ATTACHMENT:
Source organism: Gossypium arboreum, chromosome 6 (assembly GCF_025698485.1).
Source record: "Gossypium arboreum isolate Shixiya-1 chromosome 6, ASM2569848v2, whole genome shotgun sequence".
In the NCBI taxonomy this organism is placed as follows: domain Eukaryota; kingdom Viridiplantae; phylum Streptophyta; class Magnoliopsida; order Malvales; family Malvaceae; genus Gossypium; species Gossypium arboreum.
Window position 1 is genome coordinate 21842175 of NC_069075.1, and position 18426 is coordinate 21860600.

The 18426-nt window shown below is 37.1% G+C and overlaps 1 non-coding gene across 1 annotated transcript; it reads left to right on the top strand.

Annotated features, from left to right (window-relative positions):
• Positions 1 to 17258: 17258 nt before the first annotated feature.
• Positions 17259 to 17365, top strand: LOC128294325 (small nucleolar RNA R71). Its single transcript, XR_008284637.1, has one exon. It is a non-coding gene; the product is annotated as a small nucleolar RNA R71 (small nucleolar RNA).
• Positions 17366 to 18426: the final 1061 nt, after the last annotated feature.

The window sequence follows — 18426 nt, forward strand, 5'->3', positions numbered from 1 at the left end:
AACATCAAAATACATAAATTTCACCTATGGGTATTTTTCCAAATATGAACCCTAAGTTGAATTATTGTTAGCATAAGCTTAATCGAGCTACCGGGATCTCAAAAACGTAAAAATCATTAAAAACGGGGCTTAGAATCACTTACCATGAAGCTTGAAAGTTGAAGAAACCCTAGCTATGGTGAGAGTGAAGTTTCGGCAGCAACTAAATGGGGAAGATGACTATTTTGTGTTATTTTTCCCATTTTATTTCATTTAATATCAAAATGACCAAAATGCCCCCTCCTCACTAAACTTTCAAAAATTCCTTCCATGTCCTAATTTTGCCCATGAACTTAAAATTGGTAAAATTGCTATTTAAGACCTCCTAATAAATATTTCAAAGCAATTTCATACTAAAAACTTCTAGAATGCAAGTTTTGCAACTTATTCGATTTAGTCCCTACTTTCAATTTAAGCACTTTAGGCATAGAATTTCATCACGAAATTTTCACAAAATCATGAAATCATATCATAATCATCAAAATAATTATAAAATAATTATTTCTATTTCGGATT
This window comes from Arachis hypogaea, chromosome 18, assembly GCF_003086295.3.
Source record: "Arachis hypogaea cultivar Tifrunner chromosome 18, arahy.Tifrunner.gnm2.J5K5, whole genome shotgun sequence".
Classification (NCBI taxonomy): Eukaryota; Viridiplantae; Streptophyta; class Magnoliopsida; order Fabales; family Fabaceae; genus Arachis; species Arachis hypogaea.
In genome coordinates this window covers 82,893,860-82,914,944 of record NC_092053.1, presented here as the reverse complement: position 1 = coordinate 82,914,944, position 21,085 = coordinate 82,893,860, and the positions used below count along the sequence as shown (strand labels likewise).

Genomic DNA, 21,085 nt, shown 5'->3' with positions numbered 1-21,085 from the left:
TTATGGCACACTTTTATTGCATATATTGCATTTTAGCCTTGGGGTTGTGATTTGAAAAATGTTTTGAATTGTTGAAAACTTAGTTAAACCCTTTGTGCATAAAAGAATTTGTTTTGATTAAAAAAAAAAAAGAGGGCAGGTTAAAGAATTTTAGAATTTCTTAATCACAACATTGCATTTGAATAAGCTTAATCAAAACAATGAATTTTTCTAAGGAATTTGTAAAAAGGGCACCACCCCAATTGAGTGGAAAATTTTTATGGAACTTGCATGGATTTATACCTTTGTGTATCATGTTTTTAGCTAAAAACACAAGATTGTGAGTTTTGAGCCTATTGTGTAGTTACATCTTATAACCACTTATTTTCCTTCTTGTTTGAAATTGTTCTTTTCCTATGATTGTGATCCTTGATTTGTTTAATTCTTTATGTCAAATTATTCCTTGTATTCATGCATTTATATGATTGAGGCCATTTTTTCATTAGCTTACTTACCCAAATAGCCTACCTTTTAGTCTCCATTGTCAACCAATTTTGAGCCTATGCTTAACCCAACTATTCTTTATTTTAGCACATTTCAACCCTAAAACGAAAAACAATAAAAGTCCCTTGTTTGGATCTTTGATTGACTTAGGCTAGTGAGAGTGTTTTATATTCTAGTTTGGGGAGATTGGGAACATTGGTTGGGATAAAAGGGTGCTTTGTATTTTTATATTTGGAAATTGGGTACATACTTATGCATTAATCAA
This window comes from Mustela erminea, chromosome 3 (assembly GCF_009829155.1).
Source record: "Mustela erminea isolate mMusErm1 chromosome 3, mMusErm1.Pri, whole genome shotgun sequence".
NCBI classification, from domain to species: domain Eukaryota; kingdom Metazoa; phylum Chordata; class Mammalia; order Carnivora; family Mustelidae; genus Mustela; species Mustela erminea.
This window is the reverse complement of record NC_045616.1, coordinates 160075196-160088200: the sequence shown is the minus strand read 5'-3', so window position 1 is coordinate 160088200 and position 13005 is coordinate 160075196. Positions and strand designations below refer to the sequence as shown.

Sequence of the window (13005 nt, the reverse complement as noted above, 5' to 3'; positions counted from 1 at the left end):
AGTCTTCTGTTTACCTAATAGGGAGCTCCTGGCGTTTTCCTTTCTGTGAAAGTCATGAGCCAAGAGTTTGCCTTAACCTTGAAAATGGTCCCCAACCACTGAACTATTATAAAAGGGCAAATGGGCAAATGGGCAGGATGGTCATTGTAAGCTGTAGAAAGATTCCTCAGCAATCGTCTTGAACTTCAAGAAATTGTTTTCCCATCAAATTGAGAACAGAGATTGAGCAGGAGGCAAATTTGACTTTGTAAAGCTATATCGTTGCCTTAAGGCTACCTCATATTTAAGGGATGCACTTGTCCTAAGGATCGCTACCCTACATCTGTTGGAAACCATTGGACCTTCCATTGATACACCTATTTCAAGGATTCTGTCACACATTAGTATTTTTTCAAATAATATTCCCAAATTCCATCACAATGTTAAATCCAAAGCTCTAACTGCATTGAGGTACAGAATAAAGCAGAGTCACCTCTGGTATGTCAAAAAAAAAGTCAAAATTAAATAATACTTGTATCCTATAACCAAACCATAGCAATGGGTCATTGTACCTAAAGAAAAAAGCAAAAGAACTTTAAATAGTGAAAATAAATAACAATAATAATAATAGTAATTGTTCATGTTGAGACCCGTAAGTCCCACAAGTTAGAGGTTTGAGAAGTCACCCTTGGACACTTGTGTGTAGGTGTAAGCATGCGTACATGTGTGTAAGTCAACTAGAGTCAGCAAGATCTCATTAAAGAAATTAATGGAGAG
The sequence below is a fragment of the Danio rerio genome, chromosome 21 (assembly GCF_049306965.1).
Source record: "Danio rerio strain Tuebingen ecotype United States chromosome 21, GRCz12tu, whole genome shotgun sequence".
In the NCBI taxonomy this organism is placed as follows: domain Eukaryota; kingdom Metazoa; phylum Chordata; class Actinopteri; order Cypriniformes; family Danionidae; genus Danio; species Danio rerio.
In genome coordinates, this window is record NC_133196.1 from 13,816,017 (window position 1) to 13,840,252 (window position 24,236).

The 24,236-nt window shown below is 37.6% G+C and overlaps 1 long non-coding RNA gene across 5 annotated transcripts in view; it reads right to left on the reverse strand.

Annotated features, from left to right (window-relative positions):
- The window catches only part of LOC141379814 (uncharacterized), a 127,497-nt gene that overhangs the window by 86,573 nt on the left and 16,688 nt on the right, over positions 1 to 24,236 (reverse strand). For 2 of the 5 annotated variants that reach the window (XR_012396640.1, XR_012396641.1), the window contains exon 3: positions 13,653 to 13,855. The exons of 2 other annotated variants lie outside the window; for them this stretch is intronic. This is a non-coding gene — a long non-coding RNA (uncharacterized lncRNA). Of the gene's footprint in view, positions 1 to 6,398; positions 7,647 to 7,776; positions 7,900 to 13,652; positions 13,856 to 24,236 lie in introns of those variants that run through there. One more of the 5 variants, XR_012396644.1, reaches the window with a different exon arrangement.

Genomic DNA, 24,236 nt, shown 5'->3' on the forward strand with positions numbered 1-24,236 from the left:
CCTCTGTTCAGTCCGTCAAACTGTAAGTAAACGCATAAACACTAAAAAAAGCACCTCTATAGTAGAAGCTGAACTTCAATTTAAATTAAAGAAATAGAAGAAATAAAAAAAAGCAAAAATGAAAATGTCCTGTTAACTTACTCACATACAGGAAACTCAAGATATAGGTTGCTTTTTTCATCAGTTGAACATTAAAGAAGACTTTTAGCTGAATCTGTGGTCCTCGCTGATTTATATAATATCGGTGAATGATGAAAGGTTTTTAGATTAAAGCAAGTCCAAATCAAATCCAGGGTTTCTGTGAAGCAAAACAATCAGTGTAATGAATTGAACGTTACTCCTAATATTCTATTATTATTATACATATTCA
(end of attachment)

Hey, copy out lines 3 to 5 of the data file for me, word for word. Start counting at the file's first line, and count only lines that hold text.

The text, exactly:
In the NCBI taxonomy this organism is placed as follows: domain Eukaryota; kingdom Viridiplantae; phylum Streptophyta; class Magnoliopsida; order Malvales; family Malvaceae; genus Gossypium; species Gossypium arboreum.
Window position 1 is genome coordinate 21842175 of NC_069075.1, and position 18426 is coordinate 21860600.

The 18426-nt window shown below is 37.1% G+C and overlaps 1 non-coding gene across 1 annotated transcript; it reads left to right on the top strand.